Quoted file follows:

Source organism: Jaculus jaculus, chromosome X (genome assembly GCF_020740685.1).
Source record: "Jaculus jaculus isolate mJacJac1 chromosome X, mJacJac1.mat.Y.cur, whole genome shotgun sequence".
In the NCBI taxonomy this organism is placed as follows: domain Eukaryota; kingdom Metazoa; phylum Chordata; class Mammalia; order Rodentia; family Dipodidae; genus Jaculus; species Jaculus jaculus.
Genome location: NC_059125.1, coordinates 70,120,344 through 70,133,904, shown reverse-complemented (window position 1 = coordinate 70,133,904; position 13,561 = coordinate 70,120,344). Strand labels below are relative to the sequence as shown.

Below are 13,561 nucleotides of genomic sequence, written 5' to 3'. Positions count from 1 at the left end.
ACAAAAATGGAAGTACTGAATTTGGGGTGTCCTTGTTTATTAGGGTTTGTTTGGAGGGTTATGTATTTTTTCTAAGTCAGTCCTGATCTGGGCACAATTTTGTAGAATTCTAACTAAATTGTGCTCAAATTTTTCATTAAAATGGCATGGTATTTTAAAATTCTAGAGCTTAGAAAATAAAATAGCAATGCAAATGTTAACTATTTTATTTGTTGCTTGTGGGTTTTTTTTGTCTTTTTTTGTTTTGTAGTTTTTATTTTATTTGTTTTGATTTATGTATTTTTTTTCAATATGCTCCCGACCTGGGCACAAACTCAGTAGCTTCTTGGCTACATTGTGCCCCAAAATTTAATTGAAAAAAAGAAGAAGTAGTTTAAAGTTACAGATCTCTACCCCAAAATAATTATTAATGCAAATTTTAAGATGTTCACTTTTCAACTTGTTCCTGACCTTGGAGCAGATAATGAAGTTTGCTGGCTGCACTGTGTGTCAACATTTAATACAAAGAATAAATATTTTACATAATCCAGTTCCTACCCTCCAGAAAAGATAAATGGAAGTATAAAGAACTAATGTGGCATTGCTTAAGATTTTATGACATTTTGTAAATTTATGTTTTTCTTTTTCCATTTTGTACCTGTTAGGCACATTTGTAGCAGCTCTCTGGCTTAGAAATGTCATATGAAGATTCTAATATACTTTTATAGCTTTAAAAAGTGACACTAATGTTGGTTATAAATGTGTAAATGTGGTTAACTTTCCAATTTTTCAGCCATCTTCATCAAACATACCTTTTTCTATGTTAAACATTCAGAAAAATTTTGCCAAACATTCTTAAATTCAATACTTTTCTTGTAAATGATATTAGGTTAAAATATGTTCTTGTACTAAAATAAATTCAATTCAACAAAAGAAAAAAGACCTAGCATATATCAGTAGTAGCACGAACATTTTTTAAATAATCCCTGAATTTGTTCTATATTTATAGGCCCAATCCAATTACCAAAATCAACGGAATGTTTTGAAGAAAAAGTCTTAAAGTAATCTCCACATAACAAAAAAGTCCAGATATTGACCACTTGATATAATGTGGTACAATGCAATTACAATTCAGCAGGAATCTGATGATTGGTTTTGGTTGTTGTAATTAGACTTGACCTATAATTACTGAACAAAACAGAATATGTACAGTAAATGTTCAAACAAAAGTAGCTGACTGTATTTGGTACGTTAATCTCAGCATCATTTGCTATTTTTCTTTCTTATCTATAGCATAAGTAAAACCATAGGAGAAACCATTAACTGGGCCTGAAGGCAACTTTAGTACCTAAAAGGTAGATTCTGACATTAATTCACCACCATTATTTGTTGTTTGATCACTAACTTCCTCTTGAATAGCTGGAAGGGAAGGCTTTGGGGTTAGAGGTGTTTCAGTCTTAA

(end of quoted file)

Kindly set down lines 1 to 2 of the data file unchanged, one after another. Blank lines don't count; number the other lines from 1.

Source organism: Jaculus jaculus, chromosome X (genome assembly GCF_020740685.1).
Source record: "Jaculus jaculus isolate mJacJac1 chromosome X, mJacJac1.mat.Y.cur, whole genome shotgun sequence".